Poorer EU states get €17-25.5 billion for their energy sectors next decade. This could be a coal subsidy or a green model
By Megan Darby
Poland “won” the negotiations on European Union’s 2030 climate and energy targets, a triumphant prime minister told reporters on Friday.
Ewa Kopacz said “the news for Poles is good” as she emerged from the meeting of national leaders that agreed the package.
Given that country’s attachment to burning coal, the suspicion must be that a win for Poland is a loss for the climate.
So what exactly did Poland extract from the deal and at what cost?
Kopacz promised as she entered the negotiations not to accept a package that would push energy prices up for Poles.
Poland is one of the poorer countries in the European Union, with GDP of US$13,000 a head in 2013, according to the IMF.
The equivalent figure is US$45,000 for Germany and US$39,000 (estimated) for the UK.
Poland also has one of the most carbon-intensive economies, relying on coal for more than half of its total energy demand.
It is Europe’s second largest producer of coal, after Germany, and foresees the cheap and dirty fuel as its main energy source out to 2060.
While a privatisation programme is under way, much of Poland’s energy sector is still owned by the state.
In negotiations, Poland teams up with other former communist states in eastern and central Europe.
Together with the Czech Republic, Slovakia, Hungary, Bulgaria and Romania, it completes the Visegrad Group.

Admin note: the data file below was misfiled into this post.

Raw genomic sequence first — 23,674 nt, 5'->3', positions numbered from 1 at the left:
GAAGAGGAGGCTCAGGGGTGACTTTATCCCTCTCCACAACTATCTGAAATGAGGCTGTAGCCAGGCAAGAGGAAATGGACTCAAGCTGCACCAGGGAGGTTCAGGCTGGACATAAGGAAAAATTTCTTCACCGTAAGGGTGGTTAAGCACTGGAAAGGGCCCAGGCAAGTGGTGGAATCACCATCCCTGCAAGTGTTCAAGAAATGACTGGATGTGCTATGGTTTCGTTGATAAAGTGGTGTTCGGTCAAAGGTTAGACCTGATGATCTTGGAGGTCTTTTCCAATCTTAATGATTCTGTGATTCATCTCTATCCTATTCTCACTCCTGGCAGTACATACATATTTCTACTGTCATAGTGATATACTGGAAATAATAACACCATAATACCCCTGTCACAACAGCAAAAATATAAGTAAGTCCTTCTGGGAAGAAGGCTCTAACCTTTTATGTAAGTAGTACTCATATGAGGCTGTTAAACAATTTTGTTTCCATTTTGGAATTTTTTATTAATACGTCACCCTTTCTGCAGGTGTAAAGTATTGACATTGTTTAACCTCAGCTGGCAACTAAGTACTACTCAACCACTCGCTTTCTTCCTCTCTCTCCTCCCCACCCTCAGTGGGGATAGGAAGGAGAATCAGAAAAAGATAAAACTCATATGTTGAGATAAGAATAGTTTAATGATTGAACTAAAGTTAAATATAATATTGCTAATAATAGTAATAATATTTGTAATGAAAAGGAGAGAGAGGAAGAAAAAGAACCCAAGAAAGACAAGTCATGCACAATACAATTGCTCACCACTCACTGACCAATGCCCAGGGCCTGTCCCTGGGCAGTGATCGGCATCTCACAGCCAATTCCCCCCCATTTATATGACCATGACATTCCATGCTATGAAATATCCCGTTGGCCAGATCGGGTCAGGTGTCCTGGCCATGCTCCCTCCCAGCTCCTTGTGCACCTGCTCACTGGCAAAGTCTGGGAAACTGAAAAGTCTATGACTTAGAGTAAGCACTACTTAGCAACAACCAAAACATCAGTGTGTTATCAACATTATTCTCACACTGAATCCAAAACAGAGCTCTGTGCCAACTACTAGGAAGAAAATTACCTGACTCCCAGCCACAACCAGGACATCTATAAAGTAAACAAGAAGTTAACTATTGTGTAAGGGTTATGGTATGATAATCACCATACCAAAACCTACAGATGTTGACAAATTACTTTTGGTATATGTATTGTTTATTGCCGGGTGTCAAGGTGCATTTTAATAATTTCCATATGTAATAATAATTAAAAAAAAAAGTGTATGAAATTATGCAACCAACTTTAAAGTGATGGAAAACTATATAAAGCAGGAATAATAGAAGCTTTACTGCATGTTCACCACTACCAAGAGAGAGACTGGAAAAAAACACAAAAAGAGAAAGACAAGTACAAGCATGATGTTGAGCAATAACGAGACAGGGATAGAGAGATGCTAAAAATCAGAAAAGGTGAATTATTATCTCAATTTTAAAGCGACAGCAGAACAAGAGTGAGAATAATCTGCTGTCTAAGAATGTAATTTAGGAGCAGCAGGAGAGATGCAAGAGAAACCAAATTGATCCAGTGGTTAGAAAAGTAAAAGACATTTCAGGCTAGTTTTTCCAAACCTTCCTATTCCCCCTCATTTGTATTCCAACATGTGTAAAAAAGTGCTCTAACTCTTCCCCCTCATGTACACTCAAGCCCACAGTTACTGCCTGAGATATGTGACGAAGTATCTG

Before the meeting, the group stressed that greenhouse gas goals must be set “realistically” and include measures to stop heavy industry fleeing abroad.
“Realistic” in this context is the opposite of ambitious.
For Poland’s deputy prime minister Janusz Piechocinski, the proposed 40% emissions cut was “unacceptable” and “destroys half of Europe’s industry”.
Legally binding renewable or energy efficiency targets were “not desirable”, the group said, preferring a “technology neutral” approach.
Despite the best efforts of campaigners to convince Poland green energy is in its best interests, the government appears reluctant to break with its coal-heavy tradition.
And they called for cash to help lower income countries “modernise” their energy systems – a word that does not exclude investment in coal plants.
On the headline greenhouse gas target, Piechocinski did not get his way.
European leaders agreed to cut emissions “at least” 40%, leaving the door open to increase ambition later.
But Poland’s national target will be significantly less steep.
Under the agreement, all member states must take part in efforts to cut emissions, “balancing considerations of fairness and solidarity”.
Similar to the UN’s principle of “common but differentiated responsibility”, this requires wealthy countries to make deeper cuts than emerging economies.
Sharing the effort
To understand how these cuts are divided between countries, you need to know the difference between the traded and non-traded sectors.